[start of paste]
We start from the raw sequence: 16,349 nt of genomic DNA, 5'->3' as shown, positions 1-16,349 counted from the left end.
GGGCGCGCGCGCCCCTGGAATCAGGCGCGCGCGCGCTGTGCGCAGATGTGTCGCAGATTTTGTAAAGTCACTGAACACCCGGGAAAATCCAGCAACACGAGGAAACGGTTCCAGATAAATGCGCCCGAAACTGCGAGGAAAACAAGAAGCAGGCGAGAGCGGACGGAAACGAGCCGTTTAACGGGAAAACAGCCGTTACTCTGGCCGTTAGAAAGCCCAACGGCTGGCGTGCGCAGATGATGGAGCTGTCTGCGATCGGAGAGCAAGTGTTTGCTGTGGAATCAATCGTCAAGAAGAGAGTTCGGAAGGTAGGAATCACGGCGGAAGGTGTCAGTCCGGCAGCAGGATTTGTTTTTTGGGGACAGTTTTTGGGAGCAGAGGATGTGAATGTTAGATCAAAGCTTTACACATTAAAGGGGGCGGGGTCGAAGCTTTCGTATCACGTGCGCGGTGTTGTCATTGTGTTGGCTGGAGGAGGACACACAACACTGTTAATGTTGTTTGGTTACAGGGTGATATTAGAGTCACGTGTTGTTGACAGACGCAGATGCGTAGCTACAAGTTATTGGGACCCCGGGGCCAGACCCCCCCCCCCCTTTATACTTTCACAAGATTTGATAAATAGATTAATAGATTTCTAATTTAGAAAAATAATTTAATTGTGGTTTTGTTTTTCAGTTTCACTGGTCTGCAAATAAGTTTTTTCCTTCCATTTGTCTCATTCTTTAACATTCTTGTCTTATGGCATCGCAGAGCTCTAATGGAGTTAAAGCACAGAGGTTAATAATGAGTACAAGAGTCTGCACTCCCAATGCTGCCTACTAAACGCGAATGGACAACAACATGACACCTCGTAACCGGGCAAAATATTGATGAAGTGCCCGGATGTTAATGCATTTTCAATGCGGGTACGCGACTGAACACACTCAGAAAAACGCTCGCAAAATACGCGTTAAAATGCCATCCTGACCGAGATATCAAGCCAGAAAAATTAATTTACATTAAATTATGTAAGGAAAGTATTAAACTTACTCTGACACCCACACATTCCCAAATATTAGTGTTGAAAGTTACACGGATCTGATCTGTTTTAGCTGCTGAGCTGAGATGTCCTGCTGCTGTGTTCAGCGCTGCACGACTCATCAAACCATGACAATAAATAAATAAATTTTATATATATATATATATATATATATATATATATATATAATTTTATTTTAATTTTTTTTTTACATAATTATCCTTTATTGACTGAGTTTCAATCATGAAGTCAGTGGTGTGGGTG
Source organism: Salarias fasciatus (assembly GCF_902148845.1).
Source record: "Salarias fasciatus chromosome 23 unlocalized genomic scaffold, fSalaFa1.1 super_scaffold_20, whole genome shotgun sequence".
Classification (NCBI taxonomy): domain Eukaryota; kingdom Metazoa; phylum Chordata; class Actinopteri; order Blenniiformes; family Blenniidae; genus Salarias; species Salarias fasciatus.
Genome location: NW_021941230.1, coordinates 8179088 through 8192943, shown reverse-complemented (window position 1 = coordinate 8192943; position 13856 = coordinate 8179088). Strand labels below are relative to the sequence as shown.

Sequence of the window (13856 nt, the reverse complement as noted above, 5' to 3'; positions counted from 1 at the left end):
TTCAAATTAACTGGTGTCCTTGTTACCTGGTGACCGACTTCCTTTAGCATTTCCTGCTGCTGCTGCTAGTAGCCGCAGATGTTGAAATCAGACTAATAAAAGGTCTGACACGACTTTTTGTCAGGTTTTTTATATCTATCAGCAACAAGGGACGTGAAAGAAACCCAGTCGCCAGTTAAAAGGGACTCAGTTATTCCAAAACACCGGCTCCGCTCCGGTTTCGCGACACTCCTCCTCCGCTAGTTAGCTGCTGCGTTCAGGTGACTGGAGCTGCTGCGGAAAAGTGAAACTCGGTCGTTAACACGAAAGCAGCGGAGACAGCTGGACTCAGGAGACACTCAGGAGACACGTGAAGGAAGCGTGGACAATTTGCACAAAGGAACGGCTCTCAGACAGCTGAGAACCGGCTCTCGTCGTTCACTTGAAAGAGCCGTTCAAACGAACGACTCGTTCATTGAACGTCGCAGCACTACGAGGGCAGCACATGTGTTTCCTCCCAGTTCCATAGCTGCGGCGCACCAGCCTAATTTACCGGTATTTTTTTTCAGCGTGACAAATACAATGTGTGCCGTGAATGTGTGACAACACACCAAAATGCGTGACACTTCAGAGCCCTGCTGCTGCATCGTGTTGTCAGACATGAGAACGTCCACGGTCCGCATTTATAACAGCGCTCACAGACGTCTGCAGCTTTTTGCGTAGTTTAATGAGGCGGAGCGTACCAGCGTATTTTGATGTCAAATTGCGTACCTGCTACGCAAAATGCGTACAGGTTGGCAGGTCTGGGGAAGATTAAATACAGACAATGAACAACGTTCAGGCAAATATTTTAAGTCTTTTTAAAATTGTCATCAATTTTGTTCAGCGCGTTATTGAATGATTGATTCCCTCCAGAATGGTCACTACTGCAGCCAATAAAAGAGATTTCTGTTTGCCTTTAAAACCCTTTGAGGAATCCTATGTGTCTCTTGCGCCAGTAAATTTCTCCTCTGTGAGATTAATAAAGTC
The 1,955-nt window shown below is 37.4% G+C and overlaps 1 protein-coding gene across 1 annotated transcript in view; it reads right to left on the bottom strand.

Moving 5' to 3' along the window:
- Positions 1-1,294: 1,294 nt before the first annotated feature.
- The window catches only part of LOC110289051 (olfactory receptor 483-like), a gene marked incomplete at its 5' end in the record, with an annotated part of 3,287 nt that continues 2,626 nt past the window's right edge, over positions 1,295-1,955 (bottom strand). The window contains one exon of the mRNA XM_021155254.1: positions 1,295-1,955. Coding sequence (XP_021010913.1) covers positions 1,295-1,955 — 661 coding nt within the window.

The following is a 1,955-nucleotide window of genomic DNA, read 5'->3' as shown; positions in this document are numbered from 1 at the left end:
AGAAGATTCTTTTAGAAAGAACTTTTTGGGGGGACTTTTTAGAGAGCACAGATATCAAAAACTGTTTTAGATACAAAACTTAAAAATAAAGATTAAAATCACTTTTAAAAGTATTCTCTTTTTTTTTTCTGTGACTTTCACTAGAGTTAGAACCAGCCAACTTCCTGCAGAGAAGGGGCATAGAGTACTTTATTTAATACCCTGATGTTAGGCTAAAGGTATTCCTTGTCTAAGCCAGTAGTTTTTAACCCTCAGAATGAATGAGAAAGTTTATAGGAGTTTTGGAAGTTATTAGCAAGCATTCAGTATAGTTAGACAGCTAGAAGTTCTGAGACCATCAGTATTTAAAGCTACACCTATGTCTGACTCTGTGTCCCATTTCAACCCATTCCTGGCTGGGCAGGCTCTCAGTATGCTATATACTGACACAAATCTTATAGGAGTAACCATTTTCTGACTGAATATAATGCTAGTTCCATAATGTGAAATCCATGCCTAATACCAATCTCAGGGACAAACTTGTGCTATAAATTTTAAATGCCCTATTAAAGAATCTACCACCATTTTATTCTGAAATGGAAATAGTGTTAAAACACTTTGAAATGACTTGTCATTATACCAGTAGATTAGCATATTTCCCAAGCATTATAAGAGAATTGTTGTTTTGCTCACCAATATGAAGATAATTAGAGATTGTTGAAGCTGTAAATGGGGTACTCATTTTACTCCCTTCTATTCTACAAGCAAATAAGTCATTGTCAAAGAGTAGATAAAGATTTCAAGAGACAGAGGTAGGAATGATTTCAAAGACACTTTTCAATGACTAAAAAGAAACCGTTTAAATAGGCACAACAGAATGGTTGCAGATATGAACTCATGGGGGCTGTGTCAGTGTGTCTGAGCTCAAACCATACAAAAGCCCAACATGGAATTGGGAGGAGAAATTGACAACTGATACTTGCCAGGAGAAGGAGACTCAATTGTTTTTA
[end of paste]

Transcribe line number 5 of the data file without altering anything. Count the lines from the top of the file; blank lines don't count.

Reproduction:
Classification (NCBI taxonomy): domain Eukaryota; kingdom Metazoa; phylum Chordata; class Actinopteri; order Blenniiformes; family Blenniidae; genus Salarias; species Salarias fasciatus.